Nigerian civil society has opposed further proposed electricity price increases in the country linked to World Bank-backed energy reforms. In a 1 September interview with online news outlet Premium Times, Ene Obi, of ActionAid Nigeria, noted that the planned increase will further erode the purchasing power of Nigerian workers and impoverish more Nigerians. She stressed that, “The increase in electricity tariff is not only ill-timed but insensitive to the precarious plight of Nigerians whose lean disposable incomes are already decapitated.”
The World Bank has been a key promoter of energy sector reform in Nigeria, with a $750 million Performance for Results (P4R) loan in 2020 linked to reforms of the sector (see Observer Autumn 2020). Despite measures to mitigate impacts on the poorest, the reforms have led to increased electricity prices for most Nigerians, amidst a deep economic crisis triggered by the Covid-19 pandemic.
A further $500 million financing package – consisting of a P4R loan, an investment loan, and technical assistance – was approved by the Bank’s board in February 2021. The package includes performance indicators for Nigeria’s electricity distribution companies (DISCOs) and its success measured according to improvements in percentage of metered customers, annual electricity billed and annual collection of billed electricity. The reform of the DISCOs is just one element of wider market-based reforms promoted by the Bank that have led to increased energy tariffs (see Observer Autumn 2020).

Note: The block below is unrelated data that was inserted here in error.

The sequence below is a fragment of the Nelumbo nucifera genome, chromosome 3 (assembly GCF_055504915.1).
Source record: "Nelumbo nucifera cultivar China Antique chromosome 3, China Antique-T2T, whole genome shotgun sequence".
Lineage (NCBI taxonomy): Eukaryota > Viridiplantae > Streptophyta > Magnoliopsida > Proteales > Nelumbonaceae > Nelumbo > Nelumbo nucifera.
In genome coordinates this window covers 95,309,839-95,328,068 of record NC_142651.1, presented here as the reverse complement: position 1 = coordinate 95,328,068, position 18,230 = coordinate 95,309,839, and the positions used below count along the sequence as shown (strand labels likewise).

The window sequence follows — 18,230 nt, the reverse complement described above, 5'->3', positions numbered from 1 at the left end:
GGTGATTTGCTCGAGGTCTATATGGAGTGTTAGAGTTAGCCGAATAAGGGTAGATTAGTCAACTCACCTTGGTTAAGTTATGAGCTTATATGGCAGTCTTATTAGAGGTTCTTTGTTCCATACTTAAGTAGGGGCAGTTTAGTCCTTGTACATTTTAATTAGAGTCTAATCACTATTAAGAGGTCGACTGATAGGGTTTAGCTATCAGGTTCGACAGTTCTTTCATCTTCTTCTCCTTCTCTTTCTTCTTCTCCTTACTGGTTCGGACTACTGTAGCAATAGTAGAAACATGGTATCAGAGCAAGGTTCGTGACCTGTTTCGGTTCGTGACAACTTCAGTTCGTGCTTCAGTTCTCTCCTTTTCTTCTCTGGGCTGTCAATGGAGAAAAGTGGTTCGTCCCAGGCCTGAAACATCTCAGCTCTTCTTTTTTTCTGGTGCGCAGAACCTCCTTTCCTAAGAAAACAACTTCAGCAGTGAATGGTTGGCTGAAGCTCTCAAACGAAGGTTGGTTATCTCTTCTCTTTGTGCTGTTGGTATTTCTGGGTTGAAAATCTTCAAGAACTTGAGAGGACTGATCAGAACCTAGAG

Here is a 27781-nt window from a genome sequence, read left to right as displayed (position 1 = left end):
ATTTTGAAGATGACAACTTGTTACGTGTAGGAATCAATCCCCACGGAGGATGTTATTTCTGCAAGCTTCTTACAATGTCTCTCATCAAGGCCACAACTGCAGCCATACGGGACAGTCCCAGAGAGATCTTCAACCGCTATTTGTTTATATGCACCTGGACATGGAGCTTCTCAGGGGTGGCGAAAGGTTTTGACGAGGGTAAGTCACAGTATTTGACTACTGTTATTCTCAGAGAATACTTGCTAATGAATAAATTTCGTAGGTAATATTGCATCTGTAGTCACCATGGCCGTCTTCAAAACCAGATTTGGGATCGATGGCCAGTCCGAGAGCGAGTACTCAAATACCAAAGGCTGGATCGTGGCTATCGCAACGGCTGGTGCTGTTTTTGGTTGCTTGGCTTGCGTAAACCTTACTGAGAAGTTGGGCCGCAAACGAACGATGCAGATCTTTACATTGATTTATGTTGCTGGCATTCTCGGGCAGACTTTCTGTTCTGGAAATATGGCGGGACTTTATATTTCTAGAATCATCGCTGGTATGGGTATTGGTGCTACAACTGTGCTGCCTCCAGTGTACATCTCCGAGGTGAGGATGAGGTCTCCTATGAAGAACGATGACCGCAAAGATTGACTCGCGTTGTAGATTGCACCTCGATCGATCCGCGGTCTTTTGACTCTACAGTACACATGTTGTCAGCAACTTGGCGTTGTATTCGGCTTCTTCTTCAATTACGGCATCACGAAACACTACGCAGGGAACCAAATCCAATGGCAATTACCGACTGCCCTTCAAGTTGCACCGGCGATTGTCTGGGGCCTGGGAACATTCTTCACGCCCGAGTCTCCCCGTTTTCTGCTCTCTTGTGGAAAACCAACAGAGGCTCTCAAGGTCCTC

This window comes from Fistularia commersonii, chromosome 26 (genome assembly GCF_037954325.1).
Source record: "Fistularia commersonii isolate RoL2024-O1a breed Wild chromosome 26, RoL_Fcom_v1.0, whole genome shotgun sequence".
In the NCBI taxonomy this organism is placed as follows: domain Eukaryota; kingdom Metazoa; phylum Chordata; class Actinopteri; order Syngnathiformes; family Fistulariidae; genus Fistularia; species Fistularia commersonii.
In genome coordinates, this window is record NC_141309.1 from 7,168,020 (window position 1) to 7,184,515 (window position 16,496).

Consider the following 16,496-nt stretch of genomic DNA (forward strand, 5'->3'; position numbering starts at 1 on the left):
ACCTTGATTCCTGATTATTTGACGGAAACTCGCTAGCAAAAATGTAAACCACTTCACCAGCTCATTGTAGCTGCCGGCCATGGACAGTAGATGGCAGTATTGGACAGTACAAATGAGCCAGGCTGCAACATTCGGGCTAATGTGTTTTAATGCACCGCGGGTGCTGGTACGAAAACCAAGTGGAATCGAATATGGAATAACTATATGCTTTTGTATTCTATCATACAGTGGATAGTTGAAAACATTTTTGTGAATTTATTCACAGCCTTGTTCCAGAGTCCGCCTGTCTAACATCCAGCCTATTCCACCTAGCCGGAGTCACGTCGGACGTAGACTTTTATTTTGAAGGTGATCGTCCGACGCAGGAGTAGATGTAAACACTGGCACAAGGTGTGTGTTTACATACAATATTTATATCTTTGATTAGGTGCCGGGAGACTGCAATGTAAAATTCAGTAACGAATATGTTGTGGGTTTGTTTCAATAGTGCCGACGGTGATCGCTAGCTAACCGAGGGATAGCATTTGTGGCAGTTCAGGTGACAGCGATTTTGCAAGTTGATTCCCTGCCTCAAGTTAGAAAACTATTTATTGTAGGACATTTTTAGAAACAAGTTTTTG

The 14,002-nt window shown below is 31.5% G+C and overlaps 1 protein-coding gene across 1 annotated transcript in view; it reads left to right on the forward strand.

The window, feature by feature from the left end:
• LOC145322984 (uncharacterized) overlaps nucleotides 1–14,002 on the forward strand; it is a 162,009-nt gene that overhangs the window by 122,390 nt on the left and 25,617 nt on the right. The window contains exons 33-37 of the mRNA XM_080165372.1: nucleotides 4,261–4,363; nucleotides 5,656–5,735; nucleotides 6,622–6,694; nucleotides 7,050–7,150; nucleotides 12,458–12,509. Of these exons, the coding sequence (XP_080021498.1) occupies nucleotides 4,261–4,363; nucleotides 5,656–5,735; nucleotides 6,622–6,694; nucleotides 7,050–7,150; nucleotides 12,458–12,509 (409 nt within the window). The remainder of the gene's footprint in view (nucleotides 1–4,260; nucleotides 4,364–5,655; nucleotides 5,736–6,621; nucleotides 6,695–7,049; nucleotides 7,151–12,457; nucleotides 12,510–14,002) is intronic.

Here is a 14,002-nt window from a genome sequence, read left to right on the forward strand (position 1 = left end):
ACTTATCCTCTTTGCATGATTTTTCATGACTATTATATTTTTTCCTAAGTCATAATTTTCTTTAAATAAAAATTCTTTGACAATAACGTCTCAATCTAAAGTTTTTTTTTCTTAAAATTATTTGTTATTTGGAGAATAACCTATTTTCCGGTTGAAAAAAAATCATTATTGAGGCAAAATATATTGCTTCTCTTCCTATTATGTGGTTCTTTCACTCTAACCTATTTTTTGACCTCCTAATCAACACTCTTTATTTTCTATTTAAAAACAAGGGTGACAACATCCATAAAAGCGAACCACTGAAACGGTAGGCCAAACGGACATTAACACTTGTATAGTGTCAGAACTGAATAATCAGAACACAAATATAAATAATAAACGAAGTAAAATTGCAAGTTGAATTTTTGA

Power sector reforms have been consistently pursued by the World Bank and the IMF over recent decades, with uneven ‘success’, according to the Bank’s own research published in 2020.